This level offers information about the impact of trauma on the four aspects of development identified in Typical Development.
Physical: Effects of Trauma
Among youth who have suffered trauma, puberty is often delayed or accelerated. For teenagers who already feel stigmatized by trauma, the loss of control over their bodies with the onset of puberty may make them feel more physically awkward than their peers. Adolescents who are particularly sensitive to stress because of trauma are more vulnerable to feeling overcome by fear and/or aggression; the aggression might be directed at others, as in fighting or online bullying, or at towards themselves, as in abusing substances, engaging in self-harm, or putting themselves in dangerous situations. For young adults, earlier or repeated trauma may impair the development of social and sexual relationships. A history of trauma weakens the immune system, thus predisposing young adults to a variety of potentially life-threatening illnesses. Because of unhealthy behavior and lifestyle choices, traumatized young adults are also more vulnerable than their peers to early parenthood and sexually transmitted diseases.
Cognitive: Effects of Trauma
Depending on the timing, duration, and intensity of the trauma, adolescents may have trouble thinking clearly, reasoning, and problem solving. Traumatized teens may find themselves at odds with their peers because of the difficulty they have taking in new information and considering multiple perspectives. They may have difficulties maintaining attention and curiosity, particularly if they are distracted by traumatic images or associations. Traumatized young adults may have more difficulty than their peers in managing the cognitive tasks required for seeking or maintaining employment. They may be easily overwhelmed and confused if they receive multiple instructions simultaneously. They may also have trouble concentrating and approaching tasks in a logical order. Their unrealistic self-evaluation—whether overly positive or negative—can interfere with both formal learning and on-the-job training.
Social: Effects of Trauma
Social relationships are often difficult for traumatized teenagers, affording them little pleasure and often causing them physical and emotional pain. Some teens act out sexually and/or attempt to manage intense feelings with alcohol and drugs. Many traumatized youth are socially isolated and have only superficial relationships. Without a robust sense of their own identity, they are vulnerable to putting aside their own feelings and values in order to try to please and fit in with others. In young adulthood traumatized individuals often become more isolated, lacking support from friends and mentors. In terms of education or employment, they may function below their capacity. Sexual activity may lack empathy and reciprocity. Rather than viewing relationships as sources of satisfaction, they are often seen as threatening and potentially hurtful.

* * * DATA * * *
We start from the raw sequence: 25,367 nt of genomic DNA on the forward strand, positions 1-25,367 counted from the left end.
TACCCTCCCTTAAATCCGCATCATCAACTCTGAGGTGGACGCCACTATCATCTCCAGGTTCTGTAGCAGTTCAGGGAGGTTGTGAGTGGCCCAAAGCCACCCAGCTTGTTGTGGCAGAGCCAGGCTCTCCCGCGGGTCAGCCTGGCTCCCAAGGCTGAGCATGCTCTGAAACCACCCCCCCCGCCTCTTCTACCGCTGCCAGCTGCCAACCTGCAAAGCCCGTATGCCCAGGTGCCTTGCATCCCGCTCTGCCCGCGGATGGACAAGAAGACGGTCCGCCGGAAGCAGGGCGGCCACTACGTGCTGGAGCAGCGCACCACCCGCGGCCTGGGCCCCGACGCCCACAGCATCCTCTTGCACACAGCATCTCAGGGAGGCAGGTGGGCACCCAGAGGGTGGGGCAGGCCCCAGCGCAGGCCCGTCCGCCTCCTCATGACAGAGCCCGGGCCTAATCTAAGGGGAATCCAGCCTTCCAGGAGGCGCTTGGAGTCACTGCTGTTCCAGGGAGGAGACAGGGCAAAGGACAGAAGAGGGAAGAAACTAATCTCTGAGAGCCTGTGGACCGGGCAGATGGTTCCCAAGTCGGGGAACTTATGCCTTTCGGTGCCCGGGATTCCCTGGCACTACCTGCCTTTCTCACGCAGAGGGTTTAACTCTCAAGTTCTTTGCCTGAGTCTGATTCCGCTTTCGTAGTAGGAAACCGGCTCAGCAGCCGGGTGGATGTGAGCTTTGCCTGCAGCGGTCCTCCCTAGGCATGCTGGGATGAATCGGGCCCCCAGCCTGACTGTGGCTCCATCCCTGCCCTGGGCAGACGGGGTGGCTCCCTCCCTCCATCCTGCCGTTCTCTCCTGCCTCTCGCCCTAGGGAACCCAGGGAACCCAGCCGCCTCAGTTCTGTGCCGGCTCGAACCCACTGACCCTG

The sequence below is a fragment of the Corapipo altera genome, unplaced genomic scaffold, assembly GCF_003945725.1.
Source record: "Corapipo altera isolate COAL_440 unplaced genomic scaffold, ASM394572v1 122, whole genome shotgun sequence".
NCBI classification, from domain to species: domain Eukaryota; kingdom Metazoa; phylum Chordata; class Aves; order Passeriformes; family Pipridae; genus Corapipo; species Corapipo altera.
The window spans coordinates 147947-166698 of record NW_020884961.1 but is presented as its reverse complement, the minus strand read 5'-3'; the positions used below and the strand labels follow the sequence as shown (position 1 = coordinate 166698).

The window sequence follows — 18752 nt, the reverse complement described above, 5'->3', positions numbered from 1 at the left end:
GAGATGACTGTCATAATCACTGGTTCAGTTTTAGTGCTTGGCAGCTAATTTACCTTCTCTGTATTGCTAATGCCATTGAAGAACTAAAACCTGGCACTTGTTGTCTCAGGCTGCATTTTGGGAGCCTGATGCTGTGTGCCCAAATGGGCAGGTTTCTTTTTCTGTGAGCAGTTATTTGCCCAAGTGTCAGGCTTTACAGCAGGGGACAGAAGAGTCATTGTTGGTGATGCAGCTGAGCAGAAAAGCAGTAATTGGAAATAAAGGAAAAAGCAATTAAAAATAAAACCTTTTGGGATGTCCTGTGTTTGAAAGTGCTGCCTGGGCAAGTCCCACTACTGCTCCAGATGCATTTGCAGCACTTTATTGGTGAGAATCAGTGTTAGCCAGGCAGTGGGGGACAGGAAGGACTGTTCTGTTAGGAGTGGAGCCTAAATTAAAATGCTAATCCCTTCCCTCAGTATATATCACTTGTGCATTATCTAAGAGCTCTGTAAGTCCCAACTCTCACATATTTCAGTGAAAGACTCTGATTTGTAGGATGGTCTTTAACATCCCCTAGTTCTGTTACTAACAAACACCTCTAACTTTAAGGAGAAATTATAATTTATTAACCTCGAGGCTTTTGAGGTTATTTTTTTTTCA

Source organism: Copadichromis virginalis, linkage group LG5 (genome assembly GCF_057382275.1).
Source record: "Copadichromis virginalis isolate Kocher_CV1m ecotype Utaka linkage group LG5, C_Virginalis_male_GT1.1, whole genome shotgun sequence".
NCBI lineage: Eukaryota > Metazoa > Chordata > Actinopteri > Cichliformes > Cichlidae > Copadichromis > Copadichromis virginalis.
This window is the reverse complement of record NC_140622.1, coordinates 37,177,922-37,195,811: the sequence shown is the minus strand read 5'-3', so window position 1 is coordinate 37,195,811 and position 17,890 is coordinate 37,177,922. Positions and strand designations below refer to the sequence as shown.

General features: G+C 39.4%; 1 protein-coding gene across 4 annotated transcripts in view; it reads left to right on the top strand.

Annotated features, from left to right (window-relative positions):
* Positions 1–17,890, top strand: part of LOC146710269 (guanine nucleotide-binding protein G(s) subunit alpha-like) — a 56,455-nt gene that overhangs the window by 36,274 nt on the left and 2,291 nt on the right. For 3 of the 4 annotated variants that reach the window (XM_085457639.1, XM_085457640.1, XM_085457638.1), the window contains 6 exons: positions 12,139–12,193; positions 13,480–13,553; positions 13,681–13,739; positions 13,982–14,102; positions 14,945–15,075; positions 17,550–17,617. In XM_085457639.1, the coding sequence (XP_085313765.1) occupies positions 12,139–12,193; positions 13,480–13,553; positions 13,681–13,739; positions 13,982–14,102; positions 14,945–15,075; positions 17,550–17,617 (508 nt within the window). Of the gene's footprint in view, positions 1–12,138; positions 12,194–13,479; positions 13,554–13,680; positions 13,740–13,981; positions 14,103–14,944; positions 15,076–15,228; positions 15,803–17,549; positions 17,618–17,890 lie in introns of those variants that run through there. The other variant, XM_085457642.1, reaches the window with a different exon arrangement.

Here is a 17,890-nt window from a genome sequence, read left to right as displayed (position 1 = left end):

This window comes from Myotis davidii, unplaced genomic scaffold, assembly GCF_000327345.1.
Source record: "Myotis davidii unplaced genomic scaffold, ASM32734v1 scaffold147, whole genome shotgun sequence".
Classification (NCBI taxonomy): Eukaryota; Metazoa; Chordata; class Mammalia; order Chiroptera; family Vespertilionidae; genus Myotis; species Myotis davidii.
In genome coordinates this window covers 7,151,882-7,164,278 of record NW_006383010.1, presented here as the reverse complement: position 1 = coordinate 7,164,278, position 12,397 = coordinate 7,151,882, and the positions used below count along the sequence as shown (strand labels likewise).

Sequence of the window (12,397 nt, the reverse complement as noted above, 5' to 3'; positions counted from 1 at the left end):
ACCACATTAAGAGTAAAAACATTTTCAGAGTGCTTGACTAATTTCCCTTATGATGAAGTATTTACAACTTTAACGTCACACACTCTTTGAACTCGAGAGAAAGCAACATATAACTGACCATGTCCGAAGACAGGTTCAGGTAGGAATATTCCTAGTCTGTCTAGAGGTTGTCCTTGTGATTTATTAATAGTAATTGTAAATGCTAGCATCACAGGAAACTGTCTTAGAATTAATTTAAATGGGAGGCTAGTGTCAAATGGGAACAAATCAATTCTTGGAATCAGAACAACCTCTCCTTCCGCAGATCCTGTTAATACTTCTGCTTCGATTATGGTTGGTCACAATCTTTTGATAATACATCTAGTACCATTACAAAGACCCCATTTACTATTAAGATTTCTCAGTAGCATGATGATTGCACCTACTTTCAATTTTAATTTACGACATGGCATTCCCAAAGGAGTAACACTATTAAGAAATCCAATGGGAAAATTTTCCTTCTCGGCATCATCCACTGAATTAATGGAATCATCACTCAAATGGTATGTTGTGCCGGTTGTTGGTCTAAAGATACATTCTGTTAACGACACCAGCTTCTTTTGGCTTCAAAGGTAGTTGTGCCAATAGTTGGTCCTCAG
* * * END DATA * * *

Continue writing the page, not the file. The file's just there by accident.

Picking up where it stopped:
Emotional: Effects of Trauma
Traumatized teens often have a much harder time than their peers establishing a cohesive identity and may be vulnerable to taking on the identity of another as a way of resolving their confusion. Low self-esteem, lack of confidence, and hurtful relationships in the past often make it hard for them to share their feelings or ask for help. Young adults with a history of trauma often continue to be emotionally volatile or— at the other end of the spectrum—emotionally deadened. It is often difficult for them to imagine themselves in the future and to make decisions that promote future well-being. Because of their history of unsafe and/or hurtful relationships, they do not see relationships as a source of satisfaction and comfort.